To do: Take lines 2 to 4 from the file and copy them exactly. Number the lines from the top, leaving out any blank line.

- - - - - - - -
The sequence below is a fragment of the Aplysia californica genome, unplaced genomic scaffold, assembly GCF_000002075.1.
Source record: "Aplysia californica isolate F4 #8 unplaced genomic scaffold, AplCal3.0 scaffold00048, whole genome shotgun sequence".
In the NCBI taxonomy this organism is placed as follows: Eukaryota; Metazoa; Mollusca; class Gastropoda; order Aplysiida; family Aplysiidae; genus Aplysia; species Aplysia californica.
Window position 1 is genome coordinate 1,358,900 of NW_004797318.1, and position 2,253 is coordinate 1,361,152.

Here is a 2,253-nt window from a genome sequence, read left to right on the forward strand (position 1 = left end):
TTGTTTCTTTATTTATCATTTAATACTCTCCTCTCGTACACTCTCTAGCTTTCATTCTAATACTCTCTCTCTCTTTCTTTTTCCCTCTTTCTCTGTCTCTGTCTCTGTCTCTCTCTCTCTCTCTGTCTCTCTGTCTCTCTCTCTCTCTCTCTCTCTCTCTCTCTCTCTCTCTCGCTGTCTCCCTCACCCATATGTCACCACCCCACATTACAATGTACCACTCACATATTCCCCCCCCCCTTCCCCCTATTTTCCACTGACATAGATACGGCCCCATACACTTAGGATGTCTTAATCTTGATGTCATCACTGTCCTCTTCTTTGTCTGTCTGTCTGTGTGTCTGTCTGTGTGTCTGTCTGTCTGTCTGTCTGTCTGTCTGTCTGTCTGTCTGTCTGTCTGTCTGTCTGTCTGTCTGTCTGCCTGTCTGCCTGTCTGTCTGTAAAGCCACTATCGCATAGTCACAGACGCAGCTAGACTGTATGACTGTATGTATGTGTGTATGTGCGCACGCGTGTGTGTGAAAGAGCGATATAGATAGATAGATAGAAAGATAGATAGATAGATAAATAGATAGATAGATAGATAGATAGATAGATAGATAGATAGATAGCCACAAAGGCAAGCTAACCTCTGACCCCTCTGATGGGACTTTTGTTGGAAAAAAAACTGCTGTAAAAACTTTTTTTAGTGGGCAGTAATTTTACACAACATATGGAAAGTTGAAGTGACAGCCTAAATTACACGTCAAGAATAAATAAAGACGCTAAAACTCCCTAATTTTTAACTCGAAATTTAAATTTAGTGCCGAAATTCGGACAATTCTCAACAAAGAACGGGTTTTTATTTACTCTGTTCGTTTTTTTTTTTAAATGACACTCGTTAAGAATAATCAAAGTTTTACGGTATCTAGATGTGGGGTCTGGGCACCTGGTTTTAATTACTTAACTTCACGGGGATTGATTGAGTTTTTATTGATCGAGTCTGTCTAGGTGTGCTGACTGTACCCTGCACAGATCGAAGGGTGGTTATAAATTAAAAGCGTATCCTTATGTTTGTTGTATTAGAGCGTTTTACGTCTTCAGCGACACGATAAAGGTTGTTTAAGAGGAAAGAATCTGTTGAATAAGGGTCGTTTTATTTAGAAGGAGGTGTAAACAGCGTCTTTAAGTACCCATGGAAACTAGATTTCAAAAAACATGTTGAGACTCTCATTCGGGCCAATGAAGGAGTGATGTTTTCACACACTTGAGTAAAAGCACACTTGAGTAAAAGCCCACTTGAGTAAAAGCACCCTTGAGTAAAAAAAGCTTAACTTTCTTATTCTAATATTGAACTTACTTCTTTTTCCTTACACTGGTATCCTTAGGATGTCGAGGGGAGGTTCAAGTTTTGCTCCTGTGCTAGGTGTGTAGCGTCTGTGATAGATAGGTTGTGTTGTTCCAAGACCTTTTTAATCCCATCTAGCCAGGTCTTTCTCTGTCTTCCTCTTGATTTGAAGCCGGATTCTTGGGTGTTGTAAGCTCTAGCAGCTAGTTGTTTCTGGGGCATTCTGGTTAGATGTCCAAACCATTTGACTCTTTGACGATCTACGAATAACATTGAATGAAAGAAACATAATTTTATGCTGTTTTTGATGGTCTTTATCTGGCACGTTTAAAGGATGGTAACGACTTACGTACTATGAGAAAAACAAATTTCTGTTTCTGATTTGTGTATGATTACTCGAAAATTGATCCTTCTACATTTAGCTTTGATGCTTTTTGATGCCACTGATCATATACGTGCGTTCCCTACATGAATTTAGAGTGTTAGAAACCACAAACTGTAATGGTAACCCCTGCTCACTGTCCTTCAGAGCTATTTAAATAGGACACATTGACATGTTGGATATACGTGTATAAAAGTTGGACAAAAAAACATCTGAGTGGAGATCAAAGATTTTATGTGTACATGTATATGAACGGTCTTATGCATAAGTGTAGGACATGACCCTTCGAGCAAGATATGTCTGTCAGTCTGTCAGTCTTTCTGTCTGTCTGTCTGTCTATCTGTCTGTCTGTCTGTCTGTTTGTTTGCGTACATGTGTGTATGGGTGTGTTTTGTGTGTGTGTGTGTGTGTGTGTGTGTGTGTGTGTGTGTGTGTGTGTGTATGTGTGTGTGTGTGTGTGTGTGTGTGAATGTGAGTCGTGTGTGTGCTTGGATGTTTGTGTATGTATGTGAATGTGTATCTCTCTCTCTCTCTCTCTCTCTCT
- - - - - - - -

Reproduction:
Source record: "Aplysia californica isolate F4 #8 unplaced genomic scaffold, AplCal3.0 scaffold00048, whole genome shotgun sequence".
In the NCBI taxonomy this organism is placed as follows: Eukaryota; Metazoa; Mollusca; class Gastropoda; order Aplysiida; family Aplysiidae; genus Aplysia; species Aplysia californica.
Window position 1 is genome coordinate 1,358,900 of NW_004797318.1, and position 2,253 is coordinate 1,361,152.